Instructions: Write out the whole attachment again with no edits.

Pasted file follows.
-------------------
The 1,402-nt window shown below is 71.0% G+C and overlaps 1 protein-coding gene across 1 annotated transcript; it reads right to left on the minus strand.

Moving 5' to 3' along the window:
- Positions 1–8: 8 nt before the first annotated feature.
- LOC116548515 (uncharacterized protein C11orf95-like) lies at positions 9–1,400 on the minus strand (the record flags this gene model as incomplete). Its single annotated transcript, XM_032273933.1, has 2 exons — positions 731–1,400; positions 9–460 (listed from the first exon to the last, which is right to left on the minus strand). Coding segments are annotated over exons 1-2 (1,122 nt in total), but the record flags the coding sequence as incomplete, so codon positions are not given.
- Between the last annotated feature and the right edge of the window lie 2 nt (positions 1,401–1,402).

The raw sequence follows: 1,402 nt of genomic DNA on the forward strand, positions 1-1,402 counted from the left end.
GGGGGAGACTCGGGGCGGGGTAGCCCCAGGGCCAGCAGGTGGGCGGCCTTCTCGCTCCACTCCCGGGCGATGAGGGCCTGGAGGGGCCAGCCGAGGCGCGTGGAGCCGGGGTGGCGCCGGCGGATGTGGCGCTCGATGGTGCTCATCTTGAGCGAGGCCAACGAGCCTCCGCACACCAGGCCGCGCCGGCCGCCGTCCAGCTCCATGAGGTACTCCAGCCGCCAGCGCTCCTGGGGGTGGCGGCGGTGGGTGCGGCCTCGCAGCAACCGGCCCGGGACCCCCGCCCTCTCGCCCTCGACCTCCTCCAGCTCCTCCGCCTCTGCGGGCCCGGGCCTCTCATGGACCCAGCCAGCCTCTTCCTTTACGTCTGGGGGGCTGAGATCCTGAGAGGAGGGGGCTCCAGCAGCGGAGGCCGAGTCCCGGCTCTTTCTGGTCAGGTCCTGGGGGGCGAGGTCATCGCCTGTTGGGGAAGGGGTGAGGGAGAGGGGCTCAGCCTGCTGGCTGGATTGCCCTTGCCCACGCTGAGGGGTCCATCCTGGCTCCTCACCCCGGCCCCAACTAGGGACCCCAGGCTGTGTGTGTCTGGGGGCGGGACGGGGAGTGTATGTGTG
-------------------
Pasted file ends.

The 1,402-nt window shown below is 71.0% G+C and overlaps 1 protein-coding gene across 1 annotated transcript; it reads right to left on the minus strand.

Moving 5' to 3' along the window:
- Positions 1–8: 8 nt before the first annotated feature.
- LOC116548515 (uncharacterized protein C11orf95-like) lies at positions 9–1,400 on the minus strand (the record flags this gene model as incomplete). Its single annotated transcript, XM_032273933.1, has 2 exons — positions 731–1,400; positions 9–460 (listed from the first exon to the last, which is right to left on the minus strand). Coding segments are annotated over exons 1-2 (1,122 nt in total), but the record flags the coding sequence as incomplete, so codon positions are not given.
- Between the last annotated feature and the right edge of the window lie 2 nt (positions 1,401–1,402).

The raw sequence follows: 1,402 nt of genomic DNA on the forward strand, positions 1-1,402 counted from the left end.
GGGGGAGACTCGGGGCGGGGTAGCCCCAGGGCCAGCAGGTGGGCGGCCTTCTCGCTCCACTCCCGGGCGATGAGGGCCTGGAGGGGCCAGCCGAGGCGCGTGGAGCCGGGGTGGCGCCGGCGGATGTGGCGCTCGATGGTGCTCATCTTGAGCGAGGCCAACGAGCCTCCGCACACCAGGCCGCGCCGGCCGCCGTCCAGCTCCATGAGGTACTCCAGCCGCCAGCGCTCCTGGGGGTGGCGGCGGTGGGTGCGGCCTCGCAGCAACCGGCCCGGGACCCCCGCCCTCTCGCCCTCGACCTCCTCCAGCTCCTCCGCCTCTGCGGGCCCGGGCCTCTCATGGACCCAGCCAGCCTCTTCCTTTACGTCTGGGGGGCTGAGATCCTGAGAGGAGGGGGCTCCAGCAGCGGAGGCCGAGTCCCGGCTCTTTCTGGTCAGGTCCTGGGGGGCGAGGTCATCGCCTGTTGGGGAAGGGGTGAGGGAGAGGGGCTCAGCCTGCTGGCTGGATTGCCCTTGCCCACGCTGAGGGGTCCATCCTGGCTCCTCACCCCGGCCCCAACTAGGGACCCCAGGCTGTGTGTGTCTGGGGGCGGGACGGGGAGTGTATGTGTG